Lighting up rural lives with solar energy

Many communities in rural Asia still live without access to electricity, which hampers their ability to provide basic health and education services. Here's how a CSR project by solar giant Yingli Solar and partners transformed the lives of villagers in Laos.

Chinese firm Yingli Solar is widely known as one of the world’s largest solar panel manufacturers and a major player in the global effort to replace energy derived from fossil fuels with clean, renewable power. 

But in the tiny, remote village of Ban Lad Khammune in northern Laos, Yingli is a household name for another reason: Thanks to the company, the community has electricity for the first time ever.

As part of a corporate social responsibility effort by its Singapore office, Yingli last year installed solar panels supplying three kilowatts (kW) of electricity to a school in the village, which has a population of about 200. A five-hour boat ride from the nearest city, Luang Prabang, the village is too remote to be connected to the national power grid.

This June, Yingli returned to the village to provide two more installations of 2kW each to another school called the Ban Phongsavang School, and a nearby health clinic. About 120 students attend this school, while the clinic serves 3,000 residents from seven surrounding villages.

The company, which was founded in Baoding, China, in 1998 by businessman Miao Liansheng, is one of the world’s largest solar panel manufacturers today, with offices across five continents. Listed on the New York Stock Exchange since 2007, Yingli employs more than 16,000 staff globally and has installed over 50 million solar panels in 90 countries.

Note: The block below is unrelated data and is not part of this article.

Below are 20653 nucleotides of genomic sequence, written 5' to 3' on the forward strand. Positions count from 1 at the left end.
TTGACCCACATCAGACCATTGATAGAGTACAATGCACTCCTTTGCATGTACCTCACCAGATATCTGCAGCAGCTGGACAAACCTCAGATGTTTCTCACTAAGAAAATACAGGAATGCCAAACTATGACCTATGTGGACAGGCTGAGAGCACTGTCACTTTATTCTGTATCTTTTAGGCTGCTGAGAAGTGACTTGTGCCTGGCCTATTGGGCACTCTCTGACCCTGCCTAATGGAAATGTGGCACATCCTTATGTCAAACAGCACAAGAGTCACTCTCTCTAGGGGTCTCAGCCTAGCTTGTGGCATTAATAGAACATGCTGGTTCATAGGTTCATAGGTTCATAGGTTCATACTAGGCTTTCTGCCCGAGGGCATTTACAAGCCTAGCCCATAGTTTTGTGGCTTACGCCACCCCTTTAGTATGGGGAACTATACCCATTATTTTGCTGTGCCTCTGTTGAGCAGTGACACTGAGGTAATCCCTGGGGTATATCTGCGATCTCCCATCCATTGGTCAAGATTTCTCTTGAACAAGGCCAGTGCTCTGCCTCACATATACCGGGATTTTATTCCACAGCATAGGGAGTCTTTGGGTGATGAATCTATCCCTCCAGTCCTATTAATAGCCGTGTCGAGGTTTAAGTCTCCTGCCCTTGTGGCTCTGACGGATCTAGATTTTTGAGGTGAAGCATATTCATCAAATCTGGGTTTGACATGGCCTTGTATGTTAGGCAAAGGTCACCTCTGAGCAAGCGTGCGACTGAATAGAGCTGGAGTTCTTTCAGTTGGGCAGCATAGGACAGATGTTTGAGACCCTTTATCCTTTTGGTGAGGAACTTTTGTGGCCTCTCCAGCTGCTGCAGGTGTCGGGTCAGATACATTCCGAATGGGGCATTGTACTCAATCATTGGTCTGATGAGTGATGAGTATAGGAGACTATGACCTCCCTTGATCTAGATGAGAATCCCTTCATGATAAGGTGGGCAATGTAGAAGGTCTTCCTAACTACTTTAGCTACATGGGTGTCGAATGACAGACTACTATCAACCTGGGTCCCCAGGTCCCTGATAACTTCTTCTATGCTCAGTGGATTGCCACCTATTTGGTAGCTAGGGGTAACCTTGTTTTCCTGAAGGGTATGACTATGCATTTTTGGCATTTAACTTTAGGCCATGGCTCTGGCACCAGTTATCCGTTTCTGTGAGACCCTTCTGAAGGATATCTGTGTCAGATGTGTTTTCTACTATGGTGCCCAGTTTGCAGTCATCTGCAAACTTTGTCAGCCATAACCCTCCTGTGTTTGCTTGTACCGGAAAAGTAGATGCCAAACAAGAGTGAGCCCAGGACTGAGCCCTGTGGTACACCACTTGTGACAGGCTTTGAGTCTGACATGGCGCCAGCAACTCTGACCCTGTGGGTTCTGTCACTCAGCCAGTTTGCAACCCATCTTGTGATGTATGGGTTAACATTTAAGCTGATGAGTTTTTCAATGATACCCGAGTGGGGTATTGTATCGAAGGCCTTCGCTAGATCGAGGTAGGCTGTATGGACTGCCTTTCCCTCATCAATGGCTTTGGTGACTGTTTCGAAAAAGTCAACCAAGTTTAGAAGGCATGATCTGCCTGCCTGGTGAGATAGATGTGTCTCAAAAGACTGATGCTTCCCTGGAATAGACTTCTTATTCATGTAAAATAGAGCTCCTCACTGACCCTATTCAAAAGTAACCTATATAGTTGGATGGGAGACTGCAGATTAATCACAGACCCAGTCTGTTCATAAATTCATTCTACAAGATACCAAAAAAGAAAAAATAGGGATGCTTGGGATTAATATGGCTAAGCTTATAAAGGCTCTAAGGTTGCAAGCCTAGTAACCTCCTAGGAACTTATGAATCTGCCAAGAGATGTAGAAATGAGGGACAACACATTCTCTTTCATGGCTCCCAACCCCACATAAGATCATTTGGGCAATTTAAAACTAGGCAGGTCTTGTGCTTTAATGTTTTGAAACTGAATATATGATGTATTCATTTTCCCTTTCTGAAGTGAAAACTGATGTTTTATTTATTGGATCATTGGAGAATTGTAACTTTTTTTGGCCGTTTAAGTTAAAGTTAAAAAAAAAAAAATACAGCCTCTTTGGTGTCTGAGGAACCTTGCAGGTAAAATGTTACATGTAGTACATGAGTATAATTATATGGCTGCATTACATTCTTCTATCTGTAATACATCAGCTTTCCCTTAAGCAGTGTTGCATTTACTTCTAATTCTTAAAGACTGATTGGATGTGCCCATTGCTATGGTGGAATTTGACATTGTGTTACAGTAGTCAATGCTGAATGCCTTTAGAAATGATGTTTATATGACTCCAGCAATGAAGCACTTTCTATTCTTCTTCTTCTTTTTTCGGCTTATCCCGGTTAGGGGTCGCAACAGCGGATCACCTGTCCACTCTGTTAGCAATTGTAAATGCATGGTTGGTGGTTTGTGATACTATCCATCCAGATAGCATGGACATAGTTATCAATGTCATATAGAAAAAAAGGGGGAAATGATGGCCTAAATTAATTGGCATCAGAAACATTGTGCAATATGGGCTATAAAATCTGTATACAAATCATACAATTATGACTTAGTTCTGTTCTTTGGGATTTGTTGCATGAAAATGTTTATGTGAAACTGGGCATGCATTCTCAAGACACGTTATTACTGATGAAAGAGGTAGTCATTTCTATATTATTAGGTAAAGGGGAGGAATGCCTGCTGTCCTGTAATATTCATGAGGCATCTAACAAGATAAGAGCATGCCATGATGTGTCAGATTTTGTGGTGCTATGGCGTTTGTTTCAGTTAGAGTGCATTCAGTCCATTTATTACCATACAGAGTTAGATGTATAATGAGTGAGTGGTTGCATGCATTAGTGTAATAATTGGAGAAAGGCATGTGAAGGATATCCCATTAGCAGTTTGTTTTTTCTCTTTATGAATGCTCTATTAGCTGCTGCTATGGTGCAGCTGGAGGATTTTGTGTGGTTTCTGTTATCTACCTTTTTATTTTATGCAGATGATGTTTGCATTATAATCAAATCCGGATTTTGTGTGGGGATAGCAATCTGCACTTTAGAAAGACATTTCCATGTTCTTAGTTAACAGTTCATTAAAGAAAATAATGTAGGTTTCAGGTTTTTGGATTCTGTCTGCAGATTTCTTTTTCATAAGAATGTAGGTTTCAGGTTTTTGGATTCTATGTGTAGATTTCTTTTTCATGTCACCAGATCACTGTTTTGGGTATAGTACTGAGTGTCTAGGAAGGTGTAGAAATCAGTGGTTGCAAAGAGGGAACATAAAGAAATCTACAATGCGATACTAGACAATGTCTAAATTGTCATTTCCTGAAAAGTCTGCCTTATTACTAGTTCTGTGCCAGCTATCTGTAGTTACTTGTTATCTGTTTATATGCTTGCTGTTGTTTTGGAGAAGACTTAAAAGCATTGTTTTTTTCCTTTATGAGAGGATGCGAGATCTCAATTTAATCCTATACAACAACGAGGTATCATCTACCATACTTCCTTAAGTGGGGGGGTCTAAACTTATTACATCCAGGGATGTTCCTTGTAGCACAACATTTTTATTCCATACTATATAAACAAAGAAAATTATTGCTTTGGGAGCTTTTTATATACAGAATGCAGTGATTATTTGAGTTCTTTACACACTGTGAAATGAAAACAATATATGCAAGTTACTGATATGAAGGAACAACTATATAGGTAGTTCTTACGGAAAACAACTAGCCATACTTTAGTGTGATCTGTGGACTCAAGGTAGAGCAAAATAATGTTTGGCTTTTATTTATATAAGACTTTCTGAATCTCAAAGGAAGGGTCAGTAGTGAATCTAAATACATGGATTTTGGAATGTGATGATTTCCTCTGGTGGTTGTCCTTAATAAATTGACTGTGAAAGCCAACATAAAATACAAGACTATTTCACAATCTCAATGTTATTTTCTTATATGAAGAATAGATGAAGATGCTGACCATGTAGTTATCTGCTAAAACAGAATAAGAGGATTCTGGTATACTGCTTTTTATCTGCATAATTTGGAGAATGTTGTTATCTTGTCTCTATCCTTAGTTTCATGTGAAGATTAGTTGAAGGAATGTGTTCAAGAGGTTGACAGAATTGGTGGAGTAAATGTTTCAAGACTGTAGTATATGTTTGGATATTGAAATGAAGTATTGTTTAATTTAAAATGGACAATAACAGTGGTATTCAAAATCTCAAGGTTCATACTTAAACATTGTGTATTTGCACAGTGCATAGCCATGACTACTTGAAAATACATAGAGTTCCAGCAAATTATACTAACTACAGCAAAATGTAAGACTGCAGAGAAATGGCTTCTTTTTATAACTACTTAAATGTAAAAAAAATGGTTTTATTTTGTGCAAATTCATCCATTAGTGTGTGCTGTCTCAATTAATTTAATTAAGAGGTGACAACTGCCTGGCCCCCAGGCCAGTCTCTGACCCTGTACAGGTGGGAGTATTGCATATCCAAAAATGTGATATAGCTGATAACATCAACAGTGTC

In comparison, the 26 panels donated to Ban Lad Khammune, along with the batteries and inverters that complete a solar system, may be a small fraction of their supply, but they made a world of difference to the village.

Thanks to the 2 kilowatts peak (kwp) off grid system, the school could now conduct night classes, and more importantly, integrate audio-visual teaching aids such as computers into the curriculum. Its premises even doubled up as a community centre for the village. 

In the Lad Khammune health centre, the solar energy from another 2 kwp system made it possible for the clinic to extend its opening hours, install fans to keep patients comfortable, and upgrade its medical equipment. 

Lights on in the Ban Phongsavang School for the first time. Image: Yingli Green Energy Singapore.

Xieng Tui, the village chief of Ban Lad Khammune, said the local community was grateful for the project as it has provided a better environment for children to study.

“This year, we are glad to have the volunteers back to power the health clinic which will aid the health staff in proper health screening, safe prescription and administering of medications,” he added.

Yingli partnered with Singapore systems integrator Rezeca Renewables, YMCA of Singapore, Nanyang Technological University’s Earthlink group, and youth volunteers Aspirants from Youth Corps Singapore, to install the two off-grid systems.

Hospitality firm MyLaoHome Hotels & Villas also supported the project by hosting the volunteer group in a hotel owned by the company, helping translate between the team and villagers, and handling project logistics such as receiving and storing the solar systems.

Each project included solar panels and batteries which allowed the electricity generated to be used day and night.

The solar powered schools now stand out as symbolic beacons of hope for the villagers as their young can now receive their education with the aid of modern technology.

Andrew Leo, general manager of programmes, YMCA